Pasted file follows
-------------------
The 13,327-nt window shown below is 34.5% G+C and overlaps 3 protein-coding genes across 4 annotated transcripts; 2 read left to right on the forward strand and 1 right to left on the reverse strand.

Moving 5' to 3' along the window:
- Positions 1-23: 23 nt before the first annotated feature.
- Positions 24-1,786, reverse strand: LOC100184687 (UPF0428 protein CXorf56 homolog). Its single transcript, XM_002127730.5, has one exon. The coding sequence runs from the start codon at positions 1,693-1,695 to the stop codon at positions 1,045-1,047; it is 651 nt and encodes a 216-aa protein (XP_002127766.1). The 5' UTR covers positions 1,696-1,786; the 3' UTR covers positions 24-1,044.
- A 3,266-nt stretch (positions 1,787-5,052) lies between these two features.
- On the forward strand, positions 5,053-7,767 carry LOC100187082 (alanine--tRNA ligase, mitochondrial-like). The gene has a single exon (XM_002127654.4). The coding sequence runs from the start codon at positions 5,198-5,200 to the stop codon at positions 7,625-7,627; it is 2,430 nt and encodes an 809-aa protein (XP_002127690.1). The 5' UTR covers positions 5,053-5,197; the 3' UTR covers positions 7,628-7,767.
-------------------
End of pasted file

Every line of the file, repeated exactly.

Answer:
The 13,327-nt window shown below is 34.5% G+C and overlaps 3 protein-coding genes across 4 annotated transcripts; 2 read left to right on the forward strand and 1 right to left on the reverse strand.

Moving 5' to 3' along the window:
- Positions 1-23: 23 nt before the first annotated feature.
- Positions 24-1,786, reverse strand: LOC100184687 (UPF0428 protein CXorf56 homolog). Its single transcript, XM_002127730.5, has one exon. The coding sequence runs from the start codon at positions 1,693-1,695 to the stop codon at positions 1,045-1,047; it is 651 nt and encodes a 216-aa protein (XP_002127766.1). The 5' UTR covers positions 1,696-1,786; the 3' UTR covers positions 24-1,044.
- A 3,266-nt stretch (positions 1,787-5,052) lies between these two features.
- On the forward strand, positions 5,053-7,767 carry LOC100187082 (alanine--tRNA ligase, mitochondrial-like). The gene has a single exon (XM_002127654.4). The coding sequence runs from the start codon at positions 5,198-5,200 to the stop codon at positions 7,625-7,627; it is 2,430 nt and encodes an 809-aa protein (XP_002127690.1). The 5' UTR covers positions 5,053-5,197; the 3' UTR covers positions 7,628-7,767.